At a glance.
- US Attorney General urges prosecutors to give priority to COVID-19 cybercrime.
- Disinformation about states of emergency and the US Stafford Act.
- US Senate approves two-and-a-half-month extension of domestic surveillance authorities.
- US Justice Department will abandon prosecution of Russian influence shop.
Attorney General urges US Attorneys to give priority to prosecution of COVID-19-related scams.
US Attorney General Barr has urged US Attorneys--that is, Federal prosecutors--to give priority to scams related to COVID-19, CyberScoop reports. His memorandum emphasizes phishing emails and malicious mobile apps nominally designed to track the virus.
The Stafford Act is not martial law.
Disinformation pushed from various sources (and in part arising spontaneously) has been saying that the US has been placed under a national quarantine, to be administered and enforced (in some accounts) by the military. But there's nothing to this. The Stafford Act, under which the President last week declared a state of emergency, is a familiar law that facilitates Federal delivery of assistance to the states when the governors request it during times of emergency. There's a striking unanimity of reporting on the story. Consider Mother Jones and US News, hardly ideological soulmates. Both have reported on the false news, and both reach much the same conclusion--it’s bogus.
US Senate approves short-term extension of domestic surveillance authorities.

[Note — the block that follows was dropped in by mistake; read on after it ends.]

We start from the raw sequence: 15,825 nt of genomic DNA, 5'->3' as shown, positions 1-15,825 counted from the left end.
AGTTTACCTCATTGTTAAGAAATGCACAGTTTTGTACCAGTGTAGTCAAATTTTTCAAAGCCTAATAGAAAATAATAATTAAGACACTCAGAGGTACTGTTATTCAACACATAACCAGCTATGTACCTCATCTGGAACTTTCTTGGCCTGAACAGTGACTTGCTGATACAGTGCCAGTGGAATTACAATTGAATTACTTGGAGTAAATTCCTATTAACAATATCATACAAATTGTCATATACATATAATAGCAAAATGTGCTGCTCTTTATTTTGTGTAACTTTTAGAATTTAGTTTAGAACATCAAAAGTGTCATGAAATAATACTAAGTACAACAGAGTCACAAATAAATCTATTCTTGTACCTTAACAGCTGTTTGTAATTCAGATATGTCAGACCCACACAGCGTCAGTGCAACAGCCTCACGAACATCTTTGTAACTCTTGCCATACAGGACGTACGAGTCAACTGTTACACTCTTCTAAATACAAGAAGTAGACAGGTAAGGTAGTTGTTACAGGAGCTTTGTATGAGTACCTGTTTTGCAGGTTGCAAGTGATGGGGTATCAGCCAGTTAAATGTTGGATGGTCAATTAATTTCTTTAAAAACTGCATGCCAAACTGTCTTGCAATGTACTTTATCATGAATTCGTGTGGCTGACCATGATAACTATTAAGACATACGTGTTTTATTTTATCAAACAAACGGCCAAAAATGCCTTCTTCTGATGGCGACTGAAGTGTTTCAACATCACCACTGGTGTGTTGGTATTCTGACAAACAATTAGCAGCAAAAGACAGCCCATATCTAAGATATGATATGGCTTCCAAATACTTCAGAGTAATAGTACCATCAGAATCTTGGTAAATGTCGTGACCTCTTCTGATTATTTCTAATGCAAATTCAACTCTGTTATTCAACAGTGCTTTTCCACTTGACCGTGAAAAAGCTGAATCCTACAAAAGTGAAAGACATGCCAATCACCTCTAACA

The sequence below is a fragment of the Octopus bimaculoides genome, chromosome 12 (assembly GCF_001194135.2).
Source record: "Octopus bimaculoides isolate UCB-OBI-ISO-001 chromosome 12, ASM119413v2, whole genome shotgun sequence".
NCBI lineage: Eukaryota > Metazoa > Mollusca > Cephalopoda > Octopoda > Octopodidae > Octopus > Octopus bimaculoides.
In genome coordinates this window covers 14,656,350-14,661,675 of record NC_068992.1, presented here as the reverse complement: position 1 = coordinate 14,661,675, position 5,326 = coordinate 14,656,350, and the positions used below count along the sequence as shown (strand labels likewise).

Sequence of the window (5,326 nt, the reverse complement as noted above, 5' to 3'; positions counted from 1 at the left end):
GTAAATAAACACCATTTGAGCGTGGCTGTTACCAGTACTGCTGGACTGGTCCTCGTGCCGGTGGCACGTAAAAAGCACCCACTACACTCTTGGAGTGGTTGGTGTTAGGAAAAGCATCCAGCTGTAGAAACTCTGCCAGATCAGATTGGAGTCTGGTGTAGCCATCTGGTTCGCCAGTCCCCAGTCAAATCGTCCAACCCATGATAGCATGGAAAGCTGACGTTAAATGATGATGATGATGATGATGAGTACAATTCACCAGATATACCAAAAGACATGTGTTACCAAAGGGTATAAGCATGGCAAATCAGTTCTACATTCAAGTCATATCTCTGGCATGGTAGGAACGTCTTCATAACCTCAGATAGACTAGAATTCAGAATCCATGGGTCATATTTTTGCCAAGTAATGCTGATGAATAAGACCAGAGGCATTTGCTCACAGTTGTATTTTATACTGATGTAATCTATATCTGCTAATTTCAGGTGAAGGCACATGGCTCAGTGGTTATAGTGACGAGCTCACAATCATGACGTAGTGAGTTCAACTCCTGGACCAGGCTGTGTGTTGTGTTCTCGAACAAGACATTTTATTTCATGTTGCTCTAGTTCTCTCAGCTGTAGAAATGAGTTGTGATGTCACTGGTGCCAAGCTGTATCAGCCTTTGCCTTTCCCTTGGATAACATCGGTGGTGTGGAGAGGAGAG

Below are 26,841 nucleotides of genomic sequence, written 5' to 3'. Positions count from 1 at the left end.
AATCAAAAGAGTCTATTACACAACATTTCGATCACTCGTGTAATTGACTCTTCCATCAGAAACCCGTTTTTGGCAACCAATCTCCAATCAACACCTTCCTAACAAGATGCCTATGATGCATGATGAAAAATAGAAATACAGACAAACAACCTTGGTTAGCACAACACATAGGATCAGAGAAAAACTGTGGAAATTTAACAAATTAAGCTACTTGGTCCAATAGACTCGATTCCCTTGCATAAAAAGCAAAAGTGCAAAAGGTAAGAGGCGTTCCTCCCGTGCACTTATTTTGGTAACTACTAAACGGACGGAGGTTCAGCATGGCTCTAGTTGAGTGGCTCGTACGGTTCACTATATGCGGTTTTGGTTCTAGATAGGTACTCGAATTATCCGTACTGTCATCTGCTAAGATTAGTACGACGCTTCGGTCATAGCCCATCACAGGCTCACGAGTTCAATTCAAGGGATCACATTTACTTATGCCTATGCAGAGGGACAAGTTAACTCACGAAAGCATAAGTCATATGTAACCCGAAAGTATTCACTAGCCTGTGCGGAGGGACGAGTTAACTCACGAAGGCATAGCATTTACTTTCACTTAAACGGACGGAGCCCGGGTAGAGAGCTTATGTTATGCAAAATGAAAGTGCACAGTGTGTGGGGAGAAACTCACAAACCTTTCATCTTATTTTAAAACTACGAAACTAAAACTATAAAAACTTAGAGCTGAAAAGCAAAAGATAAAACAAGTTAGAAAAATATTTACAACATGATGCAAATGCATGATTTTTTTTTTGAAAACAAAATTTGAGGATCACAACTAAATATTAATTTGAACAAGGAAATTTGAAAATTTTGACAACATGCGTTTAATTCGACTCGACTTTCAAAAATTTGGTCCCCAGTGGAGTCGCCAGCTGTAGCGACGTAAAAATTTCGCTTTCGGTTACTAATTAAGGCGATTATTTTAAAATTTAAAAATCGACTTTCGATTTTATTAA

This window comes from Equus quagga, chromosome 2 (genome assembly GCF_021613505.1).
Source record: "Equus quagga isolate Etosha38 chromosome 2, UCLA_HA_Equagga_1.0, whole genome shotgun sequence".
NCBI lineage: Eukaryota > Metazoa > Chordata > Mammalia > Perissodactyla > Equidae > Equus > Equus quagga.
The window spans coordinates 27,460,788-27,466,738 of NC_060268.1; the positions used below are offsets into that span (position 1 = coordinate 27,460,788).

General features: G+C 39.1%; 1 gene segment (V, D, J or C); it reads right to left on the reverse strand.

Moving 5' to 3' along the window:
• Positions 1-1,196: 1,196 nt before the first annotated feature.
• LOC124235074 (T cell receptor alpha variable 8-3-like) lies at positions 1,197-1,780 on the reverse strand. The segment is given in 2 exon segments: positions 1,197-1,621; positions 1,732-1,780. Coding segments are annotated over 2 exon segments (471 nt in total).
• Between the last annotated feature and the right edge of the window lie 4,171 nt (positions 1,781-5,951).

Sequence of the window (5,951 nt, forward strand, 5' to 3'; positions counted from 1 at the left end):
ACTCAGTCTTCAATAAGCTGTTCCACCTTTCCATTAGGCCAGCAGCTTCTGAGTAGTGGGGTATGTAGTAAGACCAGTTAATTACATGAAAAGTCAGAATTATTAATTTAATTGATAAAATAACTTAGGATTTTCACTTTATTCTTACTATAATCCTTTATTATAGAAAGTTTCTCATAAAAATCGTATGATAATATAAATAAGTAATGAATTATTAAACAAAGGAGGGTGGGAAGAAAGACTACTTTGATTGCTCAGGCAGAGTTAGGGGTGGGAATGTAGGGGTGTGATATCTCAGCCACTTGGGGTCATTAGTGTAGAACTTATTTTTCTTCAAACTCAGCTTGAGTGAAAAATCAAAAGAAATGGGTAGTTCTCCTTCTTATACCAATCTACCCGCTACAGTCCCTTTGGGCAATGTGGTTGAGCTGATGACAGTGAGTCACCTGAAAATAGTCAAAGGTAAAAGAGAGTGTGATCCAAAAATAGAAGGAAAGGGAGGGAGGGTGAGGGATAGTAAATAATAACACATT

The Senate didn't vote on the more comprehensive bill the House sent it last week, but yesterday the Senators did approve a two-and-one-half-month extension of domestic surveillance authorities that lapsed Sunday. The matter now goes back to the House, the Wall Street Journal says, which will have the option of concurring (or not) in the Senate's extension. Full consideration of the Foreign Intelligence Surveillance Act (FISA) and related matters will wait for another day.
Concord Management and Consulting is off the US Department of Justice's hook.
The US Justice Department has decided not to continue its prosecution of Concord Management and Consulting, a company which, despite its almost parodical American-sounding name, is a Russian firm that does no business in the US. The company had been indicted for influence operations as a result of Special Counsel Mueller’s investigation of Russian operations during the US 2016 elections. The Washington Post reports that prosecutors cited a “change in the balance of the government’s proof due to a classification determination” in their filing for dismissal. This led them to conclude that proceeding would no longer be in the interest of either justice or national security. The prosecutors’ filing essentially argues that Concord would use discovery and the trial itself to further its own ends of disinformation, and that the company was essentially beyond the reach of US punitive measures. Its principals won't be extradited, and it has no US business to halt.